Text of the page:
Man City vs Arsenal: A must win for Guardiola and Wenger

16 December

Sunday's clash between Manchester City and Arsenal is a must-win match for both managers, both of whom are feeling the pressure.

On the one hand it's absurd to say that Arsene Wenger should be in the spotlight. Arsenal are second in the Premier League and Tuesday night's defeat to Everton, tame as it was, was the Gunners' first league reverse since losing to Liverpool on the opening day of the season. Add to that the fact Wenger's men finished top of their Champions League group - the first time they've achieved such a feat in five years - and Arsenal fans should be pretty pleased with the way the first half of the season have panned out.

But they're not.

There's an ominous sense of deja vu looming. Chelsea are six points out in front - the same Chelsea side that was thrashed 3-0 by the Gunners in late September - and there's a feeling among many Arsenal fans that Wenger has simply papered over the cracks in his squad, and in his coaching ability.

That's why Sunday's game is so crucial. Manchester City are there for the taking. Beaten by both Leicester and Chelsea this month, and held to a 1-1 draw by Celtic in the Champions League, the Sky Blues are still struggling to adapt to the methods of new manager Pep Guardiola.

Arsenal, in contrast, are a relatively settled squad with systems that have long been in place. But where are the leaders? Where are the men who can Wenger can rely on to grind out three points in a midweek game in mid-winter?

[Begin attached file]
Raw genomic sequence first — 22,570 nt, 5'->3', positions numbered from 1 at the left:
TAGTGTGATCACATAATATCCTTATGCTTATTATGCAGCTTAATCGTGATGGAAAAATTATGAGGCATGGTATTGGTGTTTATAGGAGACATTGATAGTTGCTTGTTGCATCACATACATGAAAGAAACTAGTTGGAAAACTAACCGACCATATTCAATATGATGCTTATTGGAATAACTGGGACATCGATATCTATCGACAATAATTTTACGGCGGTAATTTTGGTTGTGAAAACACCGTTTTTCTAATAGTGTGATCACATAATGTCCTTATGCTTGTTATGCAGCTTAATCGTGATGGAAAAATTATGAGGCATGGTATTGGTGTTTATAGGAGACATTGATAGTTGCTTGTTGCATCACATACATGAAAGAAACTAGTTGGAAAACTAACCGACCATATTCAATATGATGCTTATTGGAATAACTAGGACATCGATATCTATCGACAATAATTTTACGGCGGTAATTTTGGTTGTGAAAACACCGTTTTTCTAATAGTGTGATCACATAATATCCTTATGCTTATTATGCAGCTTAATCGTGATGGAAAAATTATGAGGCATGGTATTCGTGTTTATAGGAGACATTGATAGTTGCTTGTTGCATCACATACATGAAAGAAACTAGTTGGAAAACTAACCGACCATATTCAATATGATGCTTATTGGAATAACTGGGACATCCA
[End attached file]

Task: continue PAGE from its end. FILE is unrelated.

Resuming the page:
Against Everton Arsenal shrank in stature the longer the game wore on, while their opponents grew. It's a same-old story for the fans, who have come to dread the turn of each year as their early optimism is replaced by the grim realisation that once again their team has neither the consistency nor the courage to see the fight to its end.

In contrast, the consistency problem at City this season has been in Guardiola's team selection. As Danny Murphy tells BBC Sport, "after 26 games in charge of City in all competitions, he does not know his best XI or the way he wants to play." It shows in the 19 goals that City have conceded in the league so far, eight more than Chelsea and Tottenham, who lie in fifth, one place behind Guardiola's team.

It's natural that a new manager works through various combinations in an attempt his best formation and in Murphy's view the 4-3-3 system Guardiola used in the Champions League against Barcelona and Bayern Munich is his most effective. 

Stick with that, advises the former England midfielder, and let the players grow into their roles and showcase their talent.

As for Arsenal, Murphy says if they are to win at the Etihad they mustn't make the mistake they made when they travelled to Old Trafford last month, sitting off United and allowing their hosts to dictate the tempo of the game. "I think Arsenal might have learned from that game because they got dominated and should have lost," says Murphy.

If they haven't learned from that game, and if they lose to City, the pressure will once again grow for the Gunners to hire a new head teacher.